Had we taken the northern route instead of the southern route, we would have been close by. But we weren’t so we could happily disregard this request. A couple of hours later, I had just gotten warm under the covers and was beginning to doze when:
Auuuga, Auuuuga, Auuuga – remember the old American war movies when the submarines would dive? They would sound an alarm – well, the VHF radio was going nuts. Auuuga, Auuuga, Auuuga. Over to turn off the alarm and switch to channel 1 (as it said on the display).
“Pan Pan, Pan Pan, Pan Pan, This is Radio Lyngby with a Pan Pan message. All ships, all ships” Pan Pan messages, for those not in the know are deeply serious and rank 1 step below distress (mayday) calls. So when they are sending our Pan Pan – everyone listens.
Radio Lyngby had lost contact with the 24-foot sailboat that had been requesting a tow. At the same time, the weather had worsened and it was now truly blowing a gale. So now, they were asking for any ships in the area to report if they saw or had contact with the 24 footer.
Seeing as we were nowhere in the area, there was nothing we could do, but kept one ear listening to the radio.
I don’t know if they found the boat. There has been no report of a lost boat on the news – so someone must have found them and somehow they must have gotten into port – good for them.
But I digress again.
We continued our sail into the night. Night sailing is a funny thing. Generally, I (and Vinni) really enjoy it. The sky is so star-filled that it is overwhelming, the lights from shore or other ship twinkle out on the horizon and I use the time to think deep philosophical thoughts (like, when can I have a G&T? Who will win the Masters this year? Should I slow down my golf swing? You know, really important things like that).
This night, however, was radically different. The clouds, as I’ve noted, hung very low. No night sky at all. No horizon either. No twinkling lights of any kind. As a matter for fact, it was much like sailing through a black fog.
In this kind of night – it is so easy to become totally disoriented. I was looking at the bow and I was certain the boat was turning to starboard. Looking at the compass, the autopilot was holding Capri rock steady on her course, but my eyes were telling me we were turning.
No sounds either, just the swish of Capri’s bows slicing through the water and the waves slapping against her side.
I was wearing a set of silken long underwear, blue jeans, two pairs of socks and boots. On my upper body I had the silken underwear, a dickey turtleneck, a long sleeved polo, a thick windproof woolen sweater and over all this, my sailing foulies, both pants and jacket. I also wore a thinsulate cap and gloves.
I was still freezing.
Dawn did finally come and along with it a rise in the temperatures, so now it was still cold, but not bone-chilling cold. I baked some rolls, and these, combined with fresh tea and coffee got us on top again.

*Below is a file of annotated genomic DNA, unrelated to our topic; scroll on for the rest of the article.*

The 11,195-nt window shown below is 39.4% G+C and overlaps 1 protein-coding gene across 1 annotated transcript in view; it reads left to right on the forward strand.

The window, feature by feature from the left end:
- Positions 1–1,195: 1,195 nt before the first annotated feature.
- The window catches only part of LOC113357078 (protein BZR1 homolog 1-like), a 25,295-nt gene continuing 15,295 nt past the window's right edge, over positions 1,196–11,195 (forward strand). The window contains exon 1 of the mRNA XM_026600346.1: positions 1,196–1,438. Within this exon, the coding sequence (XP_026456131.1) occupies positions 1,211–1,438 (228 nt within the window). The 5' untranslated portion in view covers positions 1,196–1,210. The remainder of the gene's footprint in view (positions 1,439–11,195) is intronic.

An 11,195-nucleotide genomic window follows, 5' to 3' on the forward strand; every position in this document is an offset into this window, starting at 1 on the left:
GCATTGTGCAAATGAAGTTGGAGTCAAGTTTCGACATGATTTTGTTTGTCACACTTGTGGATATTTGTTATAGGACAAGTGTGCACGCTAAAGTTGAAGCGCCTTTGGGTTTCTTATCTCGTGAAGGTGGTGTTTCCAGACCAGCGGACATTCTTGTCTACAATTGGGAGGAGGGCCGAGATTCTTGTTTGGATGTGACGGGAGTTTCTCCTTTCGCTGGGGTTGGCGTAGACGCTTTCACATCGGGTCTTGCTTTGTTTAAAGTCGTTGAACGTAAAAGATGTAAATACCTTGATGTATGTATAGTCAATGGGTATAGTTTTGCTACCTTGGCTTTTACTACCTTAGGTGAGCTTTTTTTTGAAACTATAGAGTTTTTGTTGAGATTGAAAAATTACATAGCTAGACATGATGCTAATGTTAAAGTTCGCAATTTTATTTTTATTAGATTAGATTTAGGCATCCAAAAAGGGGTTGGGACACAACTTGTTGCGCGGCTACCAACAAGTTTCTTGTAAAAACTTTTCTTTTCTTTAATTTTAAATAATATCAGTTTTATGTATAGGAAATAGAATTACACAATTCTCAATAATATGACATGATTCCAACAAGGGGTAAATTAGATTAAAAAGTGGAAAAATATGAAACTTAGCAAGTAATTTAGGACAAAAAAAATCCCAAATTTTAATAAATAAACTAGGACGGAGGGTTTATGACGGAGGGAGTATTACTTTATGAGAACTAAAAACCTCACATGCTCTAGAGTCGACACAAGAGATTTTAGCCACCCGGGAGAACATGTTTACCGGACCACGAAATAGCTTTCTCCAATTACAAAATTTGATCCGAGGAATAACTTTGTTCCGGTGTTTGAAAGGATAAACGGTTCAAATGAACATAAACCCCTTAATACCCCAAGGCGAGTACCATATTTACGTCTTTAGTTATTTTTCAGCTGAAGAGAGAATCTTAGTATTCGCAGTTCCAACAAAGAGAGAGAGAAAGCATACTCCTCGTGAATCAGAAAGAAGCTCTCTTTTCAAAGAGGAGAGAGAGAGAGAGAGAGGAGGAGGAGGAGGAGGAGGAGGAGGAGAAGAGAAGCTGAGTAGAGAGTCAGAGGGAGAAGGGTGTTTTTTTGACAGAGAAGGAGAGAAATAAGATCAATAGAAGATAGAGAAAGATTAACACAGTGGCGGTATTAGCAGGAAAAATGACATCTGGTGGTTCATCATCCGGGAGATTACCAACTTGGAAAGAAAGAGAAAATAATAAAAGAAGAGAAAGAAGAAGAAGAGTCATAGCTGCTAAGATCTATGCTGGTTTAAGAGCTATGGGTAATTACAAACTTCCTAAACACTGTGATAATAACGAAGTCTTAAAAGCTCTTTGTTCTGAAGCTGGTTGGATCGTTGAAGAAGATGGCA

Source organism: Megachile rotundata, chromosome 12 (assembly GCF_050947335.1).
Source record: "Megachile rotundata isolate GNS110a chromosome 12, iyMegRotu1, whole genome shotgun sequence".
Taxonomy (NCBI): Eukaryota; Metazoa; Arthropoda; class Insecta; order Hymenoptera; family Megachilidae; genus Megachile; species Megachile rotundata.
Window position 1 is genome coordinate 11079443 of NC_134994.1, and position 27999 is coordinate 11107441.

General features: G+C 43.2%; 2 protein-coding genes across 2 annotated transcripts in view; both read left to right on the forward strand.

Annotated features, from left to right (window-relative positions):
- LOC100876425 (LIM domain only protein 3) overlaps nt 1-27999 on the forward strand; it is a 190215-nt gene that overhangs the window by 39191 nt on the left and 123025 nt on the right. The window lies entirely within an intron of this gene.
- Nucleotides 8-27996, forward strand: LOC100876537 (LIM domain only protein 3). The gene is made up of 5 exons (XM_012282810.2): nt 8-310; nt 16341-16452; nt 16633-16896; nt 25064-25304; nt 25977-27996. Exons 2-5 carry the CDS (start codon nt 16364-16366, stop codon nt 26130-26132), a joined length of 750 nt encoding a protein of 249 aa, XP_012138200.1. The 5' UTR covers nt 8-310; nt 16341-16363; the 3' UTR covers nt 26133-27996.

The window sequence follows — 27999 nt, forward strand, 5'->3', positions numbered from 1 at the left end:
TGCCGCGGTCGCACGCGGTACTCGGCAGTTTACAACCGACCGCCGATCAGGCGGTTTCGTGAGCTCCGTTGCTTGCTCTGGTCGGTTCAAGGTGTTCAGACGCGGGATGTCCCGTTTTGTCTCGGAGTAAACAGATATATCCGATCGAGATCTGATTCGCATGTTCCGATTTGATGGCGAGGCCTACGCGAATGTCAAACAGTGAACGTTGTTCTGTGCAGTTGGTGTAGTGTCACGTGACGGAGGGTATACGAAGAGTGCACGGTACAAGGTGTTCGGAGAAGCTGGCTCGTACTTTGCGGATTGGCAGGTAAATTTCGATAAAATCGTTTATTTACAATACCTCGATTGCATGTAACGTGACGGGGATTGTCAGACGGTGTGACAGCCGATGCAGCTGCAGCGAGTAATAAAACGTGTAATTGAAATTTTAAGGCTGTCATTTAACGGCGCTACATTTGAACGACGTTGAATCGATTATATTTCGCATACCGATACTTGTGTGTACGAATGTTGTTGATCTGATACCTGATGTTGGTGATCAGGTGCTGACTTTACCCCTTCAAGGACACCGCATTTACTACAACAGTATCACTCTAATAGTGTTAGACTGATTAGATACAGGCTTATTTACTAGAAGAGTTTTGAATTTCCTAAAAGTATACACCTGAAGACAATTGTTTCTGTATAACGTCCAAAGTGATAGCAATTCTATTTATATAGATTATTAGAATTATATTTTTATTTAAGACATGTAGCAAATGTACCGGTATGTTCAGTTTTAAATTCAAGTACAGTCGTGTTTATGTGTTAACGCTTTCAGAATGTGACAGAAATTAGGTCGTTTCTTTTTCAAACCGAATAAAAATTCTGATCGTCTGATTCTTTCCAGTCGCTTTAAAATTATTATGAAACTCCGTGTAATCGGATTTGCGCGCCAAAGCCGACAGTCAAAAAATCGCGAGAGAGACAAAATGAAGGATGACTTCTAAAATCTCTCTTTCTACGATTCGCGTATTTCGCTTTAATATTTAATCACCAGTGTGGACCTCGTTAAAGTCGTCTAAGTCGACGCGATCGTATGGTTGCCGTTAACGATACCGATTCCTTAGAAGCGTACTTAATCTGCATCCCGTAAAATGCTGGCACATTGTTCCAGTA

Gedser came and we passed it. Later that afternoon we passed Møns Klint, the Danish white cliffs of Dover. Now we were in the home stretch and turned north towards Copenhagen.
Just, of course, as the wind direction changed and we got hit right on the nose by 20 knot winds. The temperature started dropping and just kept going (of course, we hadn’t hit bottom so to speak regarding the temperature – we would get much worse). The winds built the waves up and the chop got higher and the period between the waves got shorter. Capri was literally flying off the top on the waves and hitting hard on the next one. In Danish, we call this “pounding pilings” and the boat sounds and feels like it is being smashed to bits.
It is difficult to sleep when this is going on. We were 8 hours away from Copenhagen and it was going to be hell.
Did I say it was going to be hell? Dear friends – it was hell. Capri was smashing through the waves the temperature low and the wind chill factor made it feel much, much lower. It wasn’t possible to sleep. Every time you’d just about be dozing off, a particularly high wave would come along, you’d lift completely off the seabunk, Capri would slam into the next wave and be stopped in her tracks, the noise would be deafening and then your body would hit the mattress again.
Oh joy – how wonderful – especially when you are also freezing to death.
3 hours from Copenhagen, the weather cleared up, the clouds disappeared, and the wind and waves died down.
This was great! Unfortunately, now it got really cold – the temperature dropped to below freezing.
We backed Capri into her slip in front of the house at midnight and left everything inside of her. I made us each a strong G&T and then some spaghetti and we split a bottle of wine and then we crawled (literally LOL) into our bed.
We covered just shy of 200nm in 31 hours – so we held an average speed of over 6 knots.
Glad to be home. I’m leaving on Friday to sail Impromptu from the UK back to the Baltic and I truly hoping the weather warms a bit by then
I shall report on that trip along the way.